Threat Database Phishing 'Security Breach - Stolen Data' Email Scam

'Security Breach - Stolen Data' Email Scam

After examining the 'Security Breach - Stolen Data' emails thoroughly, cybersecurity researchers determined that they were fraudulent extortion letters. The malicious campaign includes at least two variations of the letter, with the attackers using the names of notorious cybercriminals to intimidate the recipients and give legitimacy to their threats. The letter's primary aim is to extort money from the recipient by falsely claiming that they have compromising information or incriminating evidence that could harm the victim's reputation or business.

The 'Security Breach - Stolen Data' Scam Emails Rely on Fake Scares

After analyzing the contents of the email, it has been identified as a fraudulent extortion letter that comes in at least two different versions. The letter claims to be from either the Surtr or Midnight cybercriminal groups and states that they have obtained sensitive data from the recipient's company due to a security breach.

The letter further threatens to expose the supposedly stolen data, which includes HR records, employee records, and personal and medical data of employees, if the recipient fails to take action. The perpetrator demands that the recipient contact directors via a specified email address using only their corporate email. The recipient is then expected to enter a secure chat to negotiate payment for the return of the stolen data.

In the second email variant, the sender claims that there has been a security breach at the recipient's company carried out by the Midnight group. They allege that 600 GB of sensitive information, including HR and employee records and personal and medical data of employees, has been accessed.

The email asks the recipient to inform managers of the breach and provides several reasons for doing so, including the severity of the stolen information, potential consequences for the company and partners, and strict regulatory laws in America.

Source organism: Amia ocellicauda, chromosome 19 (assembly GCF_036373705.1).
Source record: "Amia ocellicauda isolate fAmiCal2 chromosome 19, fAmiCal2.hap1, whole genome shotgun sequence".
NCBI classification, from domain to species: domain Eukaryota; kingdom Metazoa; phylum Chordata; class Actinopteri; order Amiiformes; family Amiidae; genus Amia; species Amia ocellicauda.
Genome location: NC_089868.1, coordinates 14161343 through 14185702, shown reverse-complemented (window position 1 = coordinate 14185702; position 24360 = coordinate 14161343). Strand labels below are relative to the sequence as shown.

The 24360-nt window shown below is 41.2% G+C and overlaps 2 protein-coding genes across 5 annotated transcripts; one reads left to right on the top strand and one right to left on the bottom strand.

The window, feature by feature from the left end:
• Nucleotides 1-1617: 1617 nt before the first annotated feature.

The sender also threatens to harm customers and staff if the recipient's employer does not pay and provides an email address for managers to contact the group. The email promises to provide a comprehensive listing of the stolen files and instructions on what to do next.

Pay Attention to the Typical Signs of a Deceiving Email

Users can rely on several signs to recognize a scam or phishing email. These include unexpected or suspicious email addresses, such as an unfamiliar sender's name or domain, especially if it is not related to the supposed sender. Another sign is poor grammar, spelling mistakes, and awkward phrasing, which can indicate that the email was not written by a native speaker or was generated by a machine.

Additionally, scam emails often use threatening or urgent language to scare recipients into responding quickly, such as claims that their accounts will be suspended or terminated unless they take action immediately. These emails may also offer overly generous rewards or prizes, such as lottery winnings or free gifts, to lure recipients into clicking on links or downloading attachments.

Users should be wary of emails that request personal information, especially sensitive data such as passwords, credit card numbers, or social security numbers. Legitimate companies and organizations typically do not request this information via email, and users should not provide it unless they are sure that the request is genuine.

Finally, users should check the URL of any links in the email, as phishing emails often use deceptive links that appear to go to legitimate websites but actually redirect users to fraudulent sites. Users can hover their cursor over the link to view the URL and ensure that it matches the supposed destination.


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